17. The circuit board of claim 13 wherein the third pad communicates with the first pad through a capacitor.
18. The circuit board of claim 13 wherein the fourth pad communicates with the second pad through a capacitor.
19. The circuit board of claim 13 wherein the serial component comprises a serial attached SCSI expander chip.
Description
FIELD OF THE DISCLOSURE

This application is a continuation of U.S. patent application Ser. No. 11/448,328, entitled “Apparatus and Method for High-Speed SAS Link Protocol Testing,” filed on Jun. 7, 2006, which is assigned to the current assignee hereof and is incorporated herein by reference in its entirety.

This disclosure relates generally to information handling systems, and more particularly to an apparatus and method for testing a high-speed serial attached SCSI protocol link.

BACKGROUND

As the value and use of information continues to increase, individuals and businesses seek additional ways to process and store information. One option available to users is information handling systems. An information handling system generally processes, compiles, stores, and/or communicates information or data for business, personal, or other purposes thereby allowing users to take advantage of the value of the information. Because technology and information handling needs and requirements vary between different users or applications, information handling systems may also vary regarding what information is handled, how the information is handled, how much information is processed, stored, or communicated, and how quickly and efficiently the information may be processed, stored, or communicated. The variations in information handling systems allow for information handling systems to be general or configured for a specific user or specific use such as financial transaction processing, airline reservations, enterprise data storage, or global communications. In addition, information handling systems may include a variety of hardware and software components that may be configured to process, store, and communicate information and may include one or more computer systems, data storage systems, and networking systems.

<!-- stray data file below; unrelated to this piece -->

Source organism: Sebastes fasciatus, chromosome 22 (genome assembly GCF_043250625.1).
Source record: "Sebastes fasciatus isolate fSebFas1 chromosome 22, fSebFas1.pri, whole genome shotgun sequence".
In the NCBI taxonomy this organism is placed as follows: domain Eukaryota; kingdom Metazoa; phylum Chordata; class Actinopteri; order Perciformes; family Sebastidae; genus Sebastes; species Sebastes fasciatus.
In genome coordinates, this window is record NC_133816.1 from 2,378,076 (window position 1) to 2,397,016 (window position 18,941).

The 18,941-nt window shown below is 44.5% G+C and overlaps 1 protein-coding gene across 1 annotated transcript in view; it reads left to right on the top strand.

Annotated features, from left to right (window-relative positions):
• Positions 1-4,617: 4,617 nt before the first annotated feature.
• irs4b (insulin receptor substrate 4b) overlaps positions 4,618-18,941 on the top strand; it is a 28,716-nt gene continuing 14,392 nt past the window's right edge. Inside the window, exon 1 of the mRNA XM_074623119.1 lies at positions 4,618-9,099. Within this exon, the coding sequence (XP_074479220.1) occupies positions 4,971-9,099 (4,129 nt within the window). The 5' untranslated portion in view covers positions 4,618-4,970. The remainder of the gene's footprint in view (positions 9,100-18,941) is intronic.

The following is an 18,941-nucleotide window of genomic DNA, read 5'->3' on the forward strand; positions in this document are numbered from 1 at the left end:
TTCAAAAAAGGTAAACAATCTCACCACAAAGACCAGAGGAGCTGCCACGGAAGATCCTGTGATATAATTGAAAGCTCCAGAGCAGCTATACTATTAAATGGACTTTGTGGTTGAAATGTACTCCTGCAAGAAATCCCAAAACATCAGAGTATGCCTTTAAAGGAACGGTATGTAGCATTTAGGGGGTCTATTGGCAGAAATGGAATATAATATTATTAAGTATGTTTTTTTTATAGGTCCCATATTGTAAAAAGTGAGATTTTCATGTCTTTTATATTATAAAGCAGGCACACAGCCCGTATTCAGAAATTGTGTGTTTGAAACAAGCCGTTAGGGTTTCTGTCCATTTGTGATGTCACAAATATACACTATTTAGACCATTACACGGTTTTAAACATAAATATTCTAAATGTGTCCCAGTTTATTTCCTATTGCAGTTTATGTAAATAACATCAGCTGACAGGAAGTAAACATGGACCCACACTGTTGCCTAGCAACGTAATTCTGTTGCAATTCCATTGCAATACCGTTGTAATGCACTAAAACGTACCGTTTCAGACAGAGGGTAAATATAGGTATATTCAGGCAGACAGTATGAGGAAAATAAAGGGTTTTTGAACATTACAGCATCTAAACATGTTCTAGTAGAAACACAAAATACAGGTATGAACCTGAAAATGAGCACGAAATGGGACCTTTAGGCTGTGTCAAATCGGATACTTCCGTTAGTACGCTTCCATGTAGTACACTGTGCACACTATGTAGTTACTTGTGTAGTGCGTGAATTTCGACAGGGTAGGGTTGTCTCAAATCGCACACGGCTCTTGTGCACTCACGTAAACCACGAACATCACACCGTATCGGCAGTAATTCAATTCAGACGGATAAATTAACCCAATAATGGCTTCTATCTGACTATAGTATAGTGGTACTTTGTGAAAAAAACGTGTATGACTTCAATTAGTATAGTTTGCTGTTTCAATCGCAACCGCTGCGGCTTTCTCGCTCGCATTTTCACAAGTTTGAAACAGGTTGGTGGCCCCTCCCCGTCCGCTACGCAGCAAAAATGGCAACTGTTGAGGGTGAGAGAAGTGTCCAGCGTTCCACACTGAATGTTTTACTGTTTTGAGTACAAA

Serial attached small computer system interface (SAS) is a serial point-to-point topology commonly used in server and storage environments. A problem in both environments is the testing of high-speed protocol links without degrading the signal. In many serial point-to-point topologies, breaking out the link to a protocol analyzer is not a challenging feat. For example, a protocol analyzer can be easily connected to a host controller or a hard drive.

In the SAS topology, point-to-point links running between chips on the same board are common. Moreover, even the smallest stub on the line can have dramatic effects on the signal quality and overall robustness of the platform. A more complex solution must be found for breaking out links that normally would not route to an off board connector.

BRIEF DESCRIPTION OF THE DRAWINGS

It will be appreciated that for simplicity and clarity of illustration, elements illustrated in the Figures have not necessarily been drawn to scale. For example, the dimensions of some of the elements are exaggerated relative to other elements. Embodiments incorporating teachings of the present disclosure are shown and described with respect to the drawings presented herein, in which:

FIG. 1 is a schematic view of a circuit board including SAS expander chips and breakout connectors;

FIG. 2 is a plan view of a portion of a circuit board similar to that shown in FIG. 1; and

FIG. 3 is a plan view of a portion of the circuit board shown in FIG. 2 and showing pair of breakout connectors.

The use of the same reference symbols in different drawings indicates similar or identical items.

DETAILED DESCRIPTION OF DRAWINGS

The following description in combination with the Figures is provided to assist in understanding the teachings disclosed herein. The following discussion will focus on specific implementations and embodiments of the teachings. This focus is provided to assist in describing the teachings and should not be interpreted as a limitation on the scope or applicability of the teachings.